Digging for the past where the Delaware used to run

Head project archaeologist Tim Mancl looks through a trench believed to be the old shoreline of the West Shipyard under a parking lot at Columbus Boulevard and Vine Streets. ELISE WRABETZ / Staff Photographer
Head project archaeologist Tim Mancl looks through a trench believed to be the old shoreline of the West Shipyard under a parking lot at Columbus Boulevard and Vine Streets. ELISE WRABETZ / Staff Photographer
Posted: July 19, 2012

Across Columbus Boulevard from the looming façade of Dave and Buster's, half a dozen archaeologists sweltered around a hole in the ground Tuesday afternoon and looked with enthusiasm at a lot of brown and black dirt and rock, as archaeologists often do.

A hole and rubble inspired hope.

Tim Mancl hefted about a foot-and-a-half length of old encrusted iron, slightly rounded at the top.

"This is a section of rail from the rail yard," he said. "It's really heavy."

He laid it down with a clank.

"Over there, we found a cast-iron drain grate. We don't usually find those buried."

Old iron rail and drain grates, however, are not what Mancl, project field director for John Milner Associates, is on the lookout for beneath the cracked concrete and weeds of an old Hertz parking lot near Vine Street.

At the behest of the Delaware River Waterfront Corp., Mancl and his crew are seeking something older, more fragile, and more tenuous: evidence of Philadelphia's original waterfront — bulkheads, wharves, hewed timber dating from times before the arrival of William Penn in 1682.

"The potential for this lot is so high, we all are pretty excited to be out here," he said.

Sarah Thorp, DRWC director of planning, said the area is slated for development at some point in the future, although no construction is imminent. Nevertheless, the DRWC decided to explore the historic site now in case something major turns up. If that happens, Thorp said, "we start raising more money" to fund a much larger excavation.

An exploratory, two-week dig got under way Monday, and by Wednesday afternoon, three test trenches reaching down about seven feet had been carved out by earthmoving machines. The excavation is open to the public Wednesday from 1 to 3 p.m., Thursday from 10 a.m. to noon, and Friday from 1 to 3 p.m. Next week, it will be open by appointment (contact the DRWC, 215-629-3200, for information).

The first trench, about 20 feet long and partially filled with water, thanks to the proximity of the river, uncovered — water, disappointing archaeologists who expected, from maps, to hit old bulkheads.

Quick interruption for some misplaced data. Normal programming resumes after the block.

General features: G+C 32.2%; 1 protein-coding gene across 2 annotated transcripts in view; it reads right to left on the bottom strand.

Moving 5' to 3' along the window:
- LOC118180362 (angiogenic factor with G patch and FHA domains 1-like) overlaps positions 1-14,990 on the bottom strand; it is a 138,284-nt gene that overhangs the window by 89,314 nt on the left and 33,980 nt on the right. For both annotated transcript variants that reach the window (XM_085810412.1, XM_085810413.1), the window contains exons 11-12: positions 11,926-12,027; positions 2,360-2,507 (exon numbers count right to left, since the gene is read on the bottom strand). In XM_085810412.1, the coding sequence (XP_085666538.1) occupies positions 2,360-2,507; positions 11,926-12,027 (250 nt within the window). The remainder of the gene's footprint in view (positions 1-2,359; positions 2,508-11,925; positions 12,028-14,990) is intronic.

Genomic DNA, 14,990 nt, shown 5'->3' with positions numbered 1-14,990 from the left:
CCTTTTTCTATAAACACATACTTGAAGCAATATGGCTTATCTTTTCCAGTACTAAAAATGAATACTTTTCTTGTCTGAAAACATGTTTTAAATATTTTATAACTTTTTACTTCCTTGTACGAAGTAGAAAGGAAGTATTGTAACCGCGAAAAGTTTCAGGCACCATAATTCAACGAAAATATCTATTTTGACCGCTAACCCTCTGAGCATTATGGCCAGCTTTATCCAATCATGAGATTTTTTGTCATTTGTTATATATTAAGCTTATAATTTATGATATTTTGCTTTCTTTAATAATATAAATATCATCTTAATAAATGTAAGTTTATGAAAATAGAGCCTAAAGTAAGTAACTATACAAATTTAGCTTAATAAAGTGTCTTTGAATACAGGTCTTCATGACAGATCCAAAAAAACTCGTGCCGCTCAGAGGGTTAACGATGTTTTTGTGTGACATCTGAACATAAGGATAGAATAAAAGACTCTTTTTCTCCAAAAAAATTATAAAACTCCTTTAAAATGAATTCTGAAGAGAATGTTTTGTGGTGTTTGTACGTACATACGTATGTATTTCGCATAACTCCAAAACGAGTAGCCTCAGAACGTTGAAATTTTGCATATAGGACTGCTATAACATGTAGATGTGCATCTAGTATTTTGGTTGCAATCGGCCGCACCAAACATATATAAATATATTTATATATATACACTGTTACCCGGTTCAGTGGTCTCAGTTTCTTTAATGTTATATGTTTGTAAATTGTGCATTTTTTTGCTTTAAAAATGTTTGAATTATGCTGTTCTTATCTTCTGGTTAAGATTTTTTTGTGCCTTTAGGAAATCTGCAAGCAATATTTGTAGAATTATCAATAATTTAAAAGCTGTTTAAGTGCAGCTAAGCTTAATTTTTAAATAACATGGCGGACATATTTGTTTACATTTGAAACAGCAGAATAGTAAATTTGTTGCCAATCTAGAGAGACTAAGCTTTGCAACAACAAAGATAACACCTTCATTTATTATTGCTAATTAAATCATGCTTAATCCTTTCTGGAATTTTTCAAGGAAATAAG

It happens.

A second trench, cut a bit to the west and south of the first, reached a layer of brick rubble and what are probably 19th-century stone foundations by Tuesday afternoon. The third trench, opened Tuesday, yielded the iron grate and rail. By Wednesday, that trench had hit 19th-century foundations as well; Mancl remained optimistic that the trench might eventually expose ancient bulkheads, part of the West Shipyard. Careful excavation by hand is the next step.

Why the optimism? James West owned a shipyard on the spot from the mid-1670s into the 18th century. About 25 years ago, archaeologists digging a bit farther north in the Hertz lot uncovered some of West's slipways — wooden tracks used to haul ships in for dry-dock work.

The Hertz lot and everything east to the current riverfront is built on fill piled into the river as the city flexed and expanded over the centuries. Directly to the west is a short stretch of historic Water Street, which used to be right on the bank of the river and was, in part, a disheveled and rowdy slum area in the 18th century, starting point of many a brawl and yellow fever epidemic. Leading down from Front Street to Water Street and the West yard are 18th-century stone steps, the last remaining steps to the waterfront that William Penn directed to be built.

Archaeologist Rebecca Yamin, a senior staff member at John Milner and director of interpretation on the current project, said the Hertz lot might well yield up a view of the city's 18th- and even 17th-century seafaring past. The area has suffered little deep construction over the centuries as the waterfront moved east. Prior to becoming a Hertz lot, it served as a rail yard. Before that, a market stood at its center.

"We're going down layer by layer," Yamin said. "The West shipyard dates to 1676. It predates William Penn, a notable fact which makes this part of Hertz potentially significant. We're digging deeper and deeper into the past hoping to uncover the 17th century."

One elusive possibility — although it's a remote one, the archaeologists say — is that excavation might uncover remains of the Penny Pot Tavern, a well-known alehouse owned by West and frequented for decades by waterfront denizens with great thirst but meager funds.

The tavern is known in the neighborhood to this day — one Water Street resident built a small replica on top of his rowhouse — and there is much debate regarding its precise location.

"It could be just outside our study area," Mancl said. "That's where it is on the maps."

James Quilligan, a neighbor and member of the Rivers Edge Civic Association, stopped by the dig Tuesday.

"I'm really, really interested in what's here," he said. "There were no deep basements dug in the area. We thought there would be several more wharves exposed. But nobody knows."

That uncertainty might well end in a matter of days.

"Everyone hopes we find the Penny Pot Tavern," Yamin said. "So far we haven't found anything. But we're certain we're in the right location."

Contact Stephan Salisbury at 215-854-5594 or e-mail at ssalisbury@phillynews.com, or on Twitter @SPSalisbury.

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